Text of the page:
Tankers from as far off as the U.K. and South Korea were seen hauling fuel to California, rescuing the state from shortages that have driven gasoline premiums to the highest in over two years.
Two ships that were previously chartered to carry fuel from the U.K. to the U.S. Atlantic Coast were instead bound for Southern California on Wednesday, ship-broker and vessel-tracking data compiled by Bloomberg show. At least four other vessels have left Asia and are on their way to the Los Angeles and San Francisco areas, according to the data.
Imports are bound for the Golden State as gasoline in Los Angeles trades five times higher than it did a month ago. A spate of refinery outages, including a February explosion at Exxon Mobil Corp.’s Torrance plant near Los Angeles, is drying up supplies in the wholesale market. California’s retail gasoline prices have been the highest in the nation almost every day since Feb. 26.
“You’re probably going to keep seeing tankers coming in until Exxon gets that refinery running again,” David Hackett, president of energy consultancy Stillwater Associates in Irvine, California, said by phone on Wednesday. “It’s all because of the scheduled and unscheduled refinery maintenance going on on the West Coast.”
Spot gasoline in Los Angeles advanced 15 cents a gallon to a premium of 82.5 cents against futures traded on the New York Mercantile Exchange, a seasonal record and up from a 14.5-cent premium a month ago, according to data compiled by Bloomberg at 2:36 p.m. East Coast time. Earlier this week, the spread widened to the biggest since October 2012.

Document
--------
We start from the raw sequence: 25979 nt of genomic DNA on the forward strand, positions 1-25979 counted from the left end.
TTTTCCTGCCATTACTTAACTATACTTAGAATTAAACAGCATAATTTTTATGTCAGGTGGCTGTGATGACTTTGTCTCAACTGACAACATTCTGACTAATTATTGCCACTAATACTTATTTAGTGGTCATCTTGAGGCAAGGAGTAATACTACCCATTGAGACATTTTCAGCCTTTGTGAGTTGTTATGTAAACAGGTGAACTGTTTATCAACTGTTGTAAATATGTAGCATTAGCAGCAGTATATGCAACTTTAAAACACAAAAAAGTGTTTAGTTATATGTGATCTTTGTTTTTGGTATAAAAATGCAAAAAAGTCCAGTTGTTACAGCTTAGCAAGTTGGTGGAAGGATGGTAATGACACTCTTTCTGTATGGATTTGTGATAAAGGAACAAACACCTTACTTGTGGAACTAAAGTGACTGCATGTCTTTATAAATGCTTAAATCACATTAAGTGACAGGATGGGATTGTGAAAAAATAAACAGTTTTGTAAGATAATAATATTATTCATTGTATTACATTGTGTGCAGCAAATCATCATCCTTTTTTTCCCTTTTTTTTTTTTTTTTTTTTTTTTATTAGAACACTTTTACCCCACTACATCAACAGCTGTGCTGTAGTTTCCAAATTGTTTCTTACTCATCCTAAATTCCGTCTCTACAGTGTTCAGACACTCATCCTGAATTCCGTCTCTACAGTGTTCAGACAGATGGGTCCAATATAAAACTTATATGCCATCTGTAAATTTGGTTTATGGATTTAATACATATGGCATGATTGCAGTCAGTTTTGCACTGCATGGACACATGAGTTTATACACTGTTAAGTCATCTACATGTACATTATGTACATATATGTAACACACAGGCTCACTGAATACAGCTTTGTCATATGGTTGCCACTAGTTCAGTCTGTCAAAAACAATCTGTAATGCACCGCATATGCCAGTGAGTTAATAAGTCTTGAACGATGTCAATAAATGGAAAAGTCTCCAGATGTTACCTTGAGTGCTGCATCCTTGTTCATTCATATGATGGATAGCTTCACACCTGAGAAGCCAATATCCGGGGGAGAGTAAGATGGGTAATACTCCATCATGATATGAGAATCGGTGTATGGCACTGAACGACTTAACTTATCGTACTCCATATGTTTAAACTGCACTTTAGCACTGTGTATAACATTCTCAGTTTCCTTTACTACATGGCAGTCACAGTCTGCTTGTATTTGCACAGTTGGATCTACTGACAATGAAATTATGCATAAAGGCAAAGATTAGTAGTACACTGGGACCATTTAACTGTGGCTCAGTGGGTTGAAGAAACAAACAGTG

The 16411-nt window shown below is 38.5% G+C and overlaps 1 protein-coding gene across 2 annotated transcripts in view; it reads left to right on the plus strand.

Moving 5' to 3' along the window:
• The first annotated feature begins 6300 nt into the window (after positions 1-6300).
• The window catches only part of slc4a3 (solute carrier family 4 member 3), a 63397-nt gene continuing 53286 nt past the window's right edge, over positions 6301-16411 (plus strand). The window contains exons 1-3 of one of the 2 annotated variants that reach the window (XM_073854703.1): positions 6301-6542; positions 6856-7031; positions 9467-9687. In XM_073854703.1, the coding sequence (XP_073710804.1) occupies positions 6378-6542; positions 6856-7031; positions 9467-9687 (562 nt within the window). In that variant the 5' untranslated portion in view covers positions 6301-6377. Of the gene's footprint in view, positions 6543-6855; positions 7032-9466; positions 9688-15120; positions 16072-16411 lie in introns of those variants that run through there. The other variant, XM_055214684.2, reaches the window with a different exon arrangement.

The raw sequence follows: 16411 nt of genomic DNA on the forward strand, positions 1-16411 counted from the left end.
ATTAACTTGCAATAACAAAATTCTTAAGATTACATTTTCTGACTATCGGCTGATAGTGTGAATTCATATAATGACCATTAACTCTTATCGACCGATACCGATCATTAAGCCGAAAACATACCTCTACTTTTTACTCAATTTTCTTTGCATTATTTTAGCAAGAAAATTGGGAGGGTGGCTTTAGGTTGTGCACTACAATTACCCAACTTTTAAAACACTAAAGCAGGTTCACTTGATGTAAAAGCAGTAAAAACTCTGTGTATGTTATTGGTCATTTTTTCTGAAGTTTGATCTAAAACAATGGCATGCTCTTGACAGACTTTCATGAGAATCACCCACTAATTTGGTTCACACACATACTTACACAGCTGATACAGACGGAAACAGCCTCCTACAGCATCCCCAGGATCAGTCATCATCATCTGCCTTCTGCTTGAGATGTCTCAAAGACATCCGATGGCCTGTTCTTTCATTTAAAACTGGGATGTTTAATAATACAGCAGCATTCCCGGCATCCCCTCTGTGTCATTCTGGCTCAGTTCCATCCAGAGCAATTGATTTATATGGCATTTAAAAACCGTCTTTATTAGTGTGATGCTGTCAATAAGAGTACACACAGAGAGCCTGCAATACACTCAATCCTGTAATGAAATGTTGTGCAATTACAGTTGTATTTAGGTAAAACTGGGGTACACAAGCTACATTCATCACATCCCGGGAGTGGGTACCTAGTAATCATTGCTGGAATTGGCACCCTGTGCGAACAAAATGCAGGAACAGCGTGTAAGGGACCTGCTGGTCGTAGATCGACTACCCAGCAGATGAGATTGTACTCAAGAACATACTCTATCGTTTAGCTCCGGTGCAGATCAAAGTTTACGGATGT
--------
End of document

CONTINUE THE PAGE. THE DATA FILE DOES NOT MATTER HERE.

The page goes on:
Pump prices in California averaged $3.771 a gallon on Tuesday, $1.10 above the national average, said Heathrow, Florida-based motoring club AAA.
An Energy Information Administration report issued Wednesday showed refineries on the U.S. West Coast ran at 79.2 percent of capacity last week, down from 87.6 percent a month ago.
One tanker, the Unique Developer, traveled through the Panama Canal and is due in Los Angeles on May 16 after leaving Point Tupper, Nova Scotia, vessel-tracking data show. Another tanker, the Sti Soho, loaded in Antwerp and stopped in New York and Philadelphia before heading through the canal. It’s scheduled to arrive in Los Angeles next week, the data show.
Exxon’s vice president of investor relations, Jeffrey Woodbury, said in a call with analysts April 30 that the company couldn’t estimate when the Torrance complex would return to full operations after a Feb. 18 blast shut a key gasoline-producing unit.
“We have our own investigation that’s in progress,” Woodbury said. “I will say that we are diligently working to ensure continued supply to our customers.”